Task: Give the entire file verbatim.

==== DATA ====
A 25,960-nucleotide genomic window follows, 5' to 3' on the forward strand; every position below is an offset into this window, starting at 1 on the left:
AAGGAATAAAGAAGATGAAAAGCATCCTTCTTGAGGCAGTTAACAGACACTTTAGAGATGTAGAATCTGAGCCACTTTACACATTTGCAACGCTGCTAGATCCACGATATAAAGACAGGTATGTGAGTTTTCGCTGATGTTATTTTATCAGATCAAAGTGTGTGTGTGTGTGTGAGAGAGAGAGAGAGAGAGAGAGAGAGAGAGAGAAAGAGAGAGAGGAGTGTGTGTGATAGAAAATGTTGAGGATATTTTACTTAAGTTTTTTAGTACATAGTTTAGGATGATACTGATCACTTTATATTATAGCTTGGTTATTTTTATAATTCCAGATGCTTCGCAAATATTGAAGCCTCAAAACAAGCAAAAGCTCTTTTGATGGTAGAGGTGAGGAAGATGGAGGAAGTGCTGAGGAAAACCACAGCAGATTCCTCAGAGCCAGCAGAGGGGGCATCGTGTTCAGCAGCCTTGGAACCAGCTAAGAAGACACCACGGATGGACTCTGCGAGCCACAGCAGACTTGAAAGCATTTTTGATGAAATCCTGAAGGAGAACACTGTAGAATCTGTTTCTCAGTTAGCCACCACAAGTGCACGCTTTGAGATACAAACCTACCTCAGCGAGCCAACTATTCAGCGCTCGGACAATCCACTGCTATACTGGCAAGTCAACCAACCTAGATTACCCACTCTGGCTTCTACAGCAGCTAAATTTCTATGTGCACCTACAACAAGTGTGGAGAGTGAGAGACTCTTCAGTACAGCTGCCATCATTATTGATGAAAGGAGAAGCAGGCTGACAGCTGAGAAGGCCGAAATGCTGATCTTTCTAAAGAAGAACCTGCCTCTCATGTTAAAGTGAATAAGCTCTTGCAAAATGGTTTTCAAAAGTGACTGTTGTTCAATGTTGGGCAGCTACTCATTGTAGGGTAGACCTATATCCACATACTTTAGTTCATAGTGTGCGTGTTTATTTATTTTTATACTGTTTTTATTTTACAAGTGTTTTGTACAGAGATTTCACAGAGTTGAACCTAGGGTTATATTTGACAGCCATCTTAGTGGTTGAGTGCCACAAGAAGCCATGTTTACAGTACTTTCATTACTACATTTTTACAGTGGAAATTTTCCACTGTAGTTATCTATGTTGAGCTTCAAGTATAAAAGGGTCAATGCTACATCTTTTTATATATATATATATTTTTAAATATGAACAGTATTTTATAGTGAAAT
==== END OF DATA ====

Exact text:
A 25,960-nucleotide genomic window follows, 5' to 3' on the forward strand; every position below is an offset into this window, starting at 1 on the left:
AAGGAATAAAGAAGATGAAAAGCATCCTTCTTGAGGCAGTTAACAGACACTTTAGAGATGTAGAATCTGAGCCACTTTACACATTTGCAACGCTGCTAGATCCACGATATAAAGACAGGTATGTGAGTTTTCGCTGATGTTATTTTATCAGATCAAAGTGTGTGTGTGTGTGTGAGAGAGAGAGAGAGAGAGAGAGAGAGAGAGAGAAAGAGAGAGAGGAGTGTGTGTGATAGAAAATGTTGAGGATATTTTACTTAAGTTTTTTAGTACATAGTTTAGGATGATACTGATCACTTTATATTATAGCTTGGTTATTTTTATAATTCCAGATGCTTCGCAAATATTGAAGCCTCAAAACAAGCAAAAGCTCTTTTGATGGTAGAGGTGAGGAAGATGGAGGAAGTGCTGAGGAAAACCACAGCAGATTCCTCAGAGCCAGCAGAGGGGGCATCGTGTTCAGCAGCCTTGGAACCAGCTAAGAAGACACCACGGATGGACTCTGCGAGCCACAGCAGACTTGAAAGCATTTTTGATGAAATCCTGAAGGAGAACACTGTAGAATCTGTTTCTCAGTTAGCCACCACAAGTGCACGCTTTGAGATACAAACCTACCTCAGCGAGCCAACTATTCAGCGCTCGGACAATCCACTGCTATACTGGCAAGTCAACCAACCTAGATTACCCACTCTGGCTTCTACAGCAGCTAAATTTCTATGTGCACCTACAACAAGTGTGGAGAGTGAGAGACTCTTCAGTACAGCTGCCATCATTATTGATGAAAGGAGAAGCAGGCTGACAGCTGAGAAGGCCGAAATGCTGATCTTTCTAAAGAAGAACCTGCCTCTCATGTTAAAGTGAATAAGCTCTTGCAAAATGGTTTTCAAAAGTGACTGTTGTTCAATGTTGGGCAGCTACTCATTGTAGGGTAGACCTATATCCACATACTTTAGTTCATAGTGTGCGTGTTTATTTATTTTTATACTGTTTTTATTTTACAAGTGTTTTGTACAGAGATTTCACAGAGTTGAACCTAGGGTTATATTTGACAGCCATCTTAGTGGTTGAGTGCCACAAGAAGCCATGTTTACAGTACTTTCATTACTACATTTTTACAGTGGAAATTTTCCACTGTAGTTATCTATGTTGAGCTTCAAGTATAAAAGGGTCAATGCTACATCTTTTTATATATATATATATTTTTAAATATGAACAGTATTTTATAGTGAAAT